BookBrowse Reviews The Unlikely Pilgrimage of Harold Fry by Rachel Joyce

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The Unlikely Pilgrimage of Harold Fry

A Novel

by Rachel Joyce

The Unlikely Pilgrimage of Harold Fry by Rachel Joyce X
The Unlikely Pilgrimage of Harold Fry by Rachel Joyce
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  • First Published:
    Jul 2012, 336 pages
    Paperback:
    Mar 2013, 368 pages

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A middle-aged man's path to self-discovery

With 24 out of 25 reviewers rating it 4 or 5 stars,The Unlikely Pilgrimage of Harold Fry is a hit with BookBrowse readers! Here's what they have to say:

The Unlikely Pilgrimage of Harold Fry is an inspiring story and one that will not be forgotten for a long time (Linda M). If anyone were to pitch the idea that walking an excess of 600 miles would give hope to an ailing friend in hospice, how many of us would have the courage to do so? Harold embarks on a journey that takes him not only to his destination but into the realms of memory that have isolated him from the outside world (Marjorie C). The book is uplifting, spiritual, emotional and sad. It is a great novel (Colleen L). I loved this book, not only for the storyline but also because it caused me to reconsider my own life journey and what truly matters in the end (Patricia E).

Many readers loved the book's message:

This book had a profound impact on me. Harold has much to teach the reader along his pilgrimage - about life and love and regrets (Nancy C). This novel is the epitome of the expression "stop and smell the roses." Harold's pilgrimage is reflective, heartbreaking, and most of all about hope and faith (Pam L). The greater truth hidden inside this novel, is that at some point in each of our lives, we have to flip the mirror back onto ourselves and see the true image that reflects back. (Marjorie C).

A couple of readers found the novel a little slow to start:

I found it to be slow-moving and predictable in terms of the human revelations but did enjoy the sense of mystery that made me wonder what had happened earlier on amongst the characters (Gerald R). I got bogged down halfway through, but couldn't put the book down for the second half (Jill M).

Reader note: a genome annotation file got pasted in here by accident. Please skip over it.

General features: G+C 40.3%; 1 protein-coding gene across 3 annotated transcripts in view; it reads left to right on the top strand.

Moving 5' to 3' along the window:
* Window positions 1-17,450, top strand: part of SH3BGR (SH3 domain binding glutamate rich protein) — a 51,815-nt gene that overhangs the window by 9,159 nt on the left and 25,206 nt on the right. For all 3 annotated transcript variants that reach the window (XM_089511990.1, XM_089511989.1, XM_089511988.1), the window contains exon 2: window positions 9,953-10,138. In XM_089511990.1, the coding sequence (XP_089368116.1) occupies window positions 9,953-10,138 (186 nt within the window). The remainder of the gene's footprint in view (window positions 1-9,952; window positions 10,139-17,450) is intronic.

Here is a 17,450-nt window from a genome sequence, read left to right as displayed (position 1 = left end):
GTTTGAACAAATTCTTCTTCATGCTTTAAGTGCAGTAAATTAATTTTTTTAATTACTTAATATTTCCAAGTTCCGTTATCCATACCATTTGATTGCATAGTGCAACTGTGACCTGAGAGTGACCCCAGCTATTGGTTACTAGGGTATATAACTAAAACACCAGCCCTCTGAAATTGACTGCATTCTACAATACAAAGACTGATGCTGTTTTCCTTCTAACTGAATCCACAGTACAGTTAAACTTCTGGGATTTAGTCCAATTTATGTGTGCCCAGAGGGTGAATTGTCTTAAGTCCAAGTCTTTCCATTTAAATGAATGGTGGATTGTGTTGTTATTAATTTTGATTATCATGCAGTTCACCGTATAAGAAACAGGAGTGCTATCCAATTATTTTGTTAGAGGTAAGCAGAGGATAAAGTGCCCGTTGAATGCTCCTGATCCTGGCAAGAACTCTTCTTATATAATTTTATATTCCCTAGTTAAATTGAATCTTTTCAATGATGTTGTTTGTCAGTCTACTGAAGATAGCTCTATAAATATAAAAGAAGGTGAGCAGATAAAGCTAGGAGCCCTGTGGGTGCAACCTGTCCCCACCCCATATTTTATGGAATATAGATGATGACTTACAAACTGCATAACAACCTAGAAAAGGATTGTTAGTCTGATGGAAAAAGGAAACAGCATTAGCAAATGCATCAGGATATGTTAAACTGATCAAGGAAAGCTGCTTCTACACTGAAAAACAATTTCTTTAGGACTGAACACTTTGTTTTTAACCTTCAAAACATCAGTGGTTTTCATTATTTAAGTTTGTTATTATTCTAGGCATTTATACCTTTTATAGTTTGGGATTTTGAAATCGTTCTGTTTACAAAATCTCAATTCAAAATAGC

While some others found the pace to their advantage:

The lovely steady pace of this novel leaves time for musing about its themes - forgiveness, redemption and the rekindling of old love (Dee H). I wondered how the author would be able to sustain the story - step after step, what could be of interest? I found myself drawn into the depths of this ordinary man who decides one day to do an extraordinary thing. And in doing so he finds himself and reclaims his life (Joan N).

And yet others read it in one sitting!

I read it straight through in one sitting. I could no more put it down than Harold Fry could stop walking his unlikely pilgrimage (Mary M). Be prepared to start the book in the morning when you know you have all day to read because once you start, you will not want to stop (Colleen L).

Who will like this book:

Anyone who liked Major Pettigrew's Last Stand will surely enjoy this subtle novel about failed relationships, past regrets and seemingly bleak futures (Wendy E). I never would have guessed that a book about an elderly man, Harold, who walks over six hundred miles, would be so intriguing and enlightening. I will be using this book as my pick for our monthly book club, and I believe it will lead to a fascinating discussion (Rosemary S). I recommend this for book clubs, as many interesting questions are raised about why Harold embarked upon his "unlikely pilgrimage" (Deborah C).

This review was originally published in August 2012, and has been updated for the March 2013 paperback release. Click here to go to this issue.

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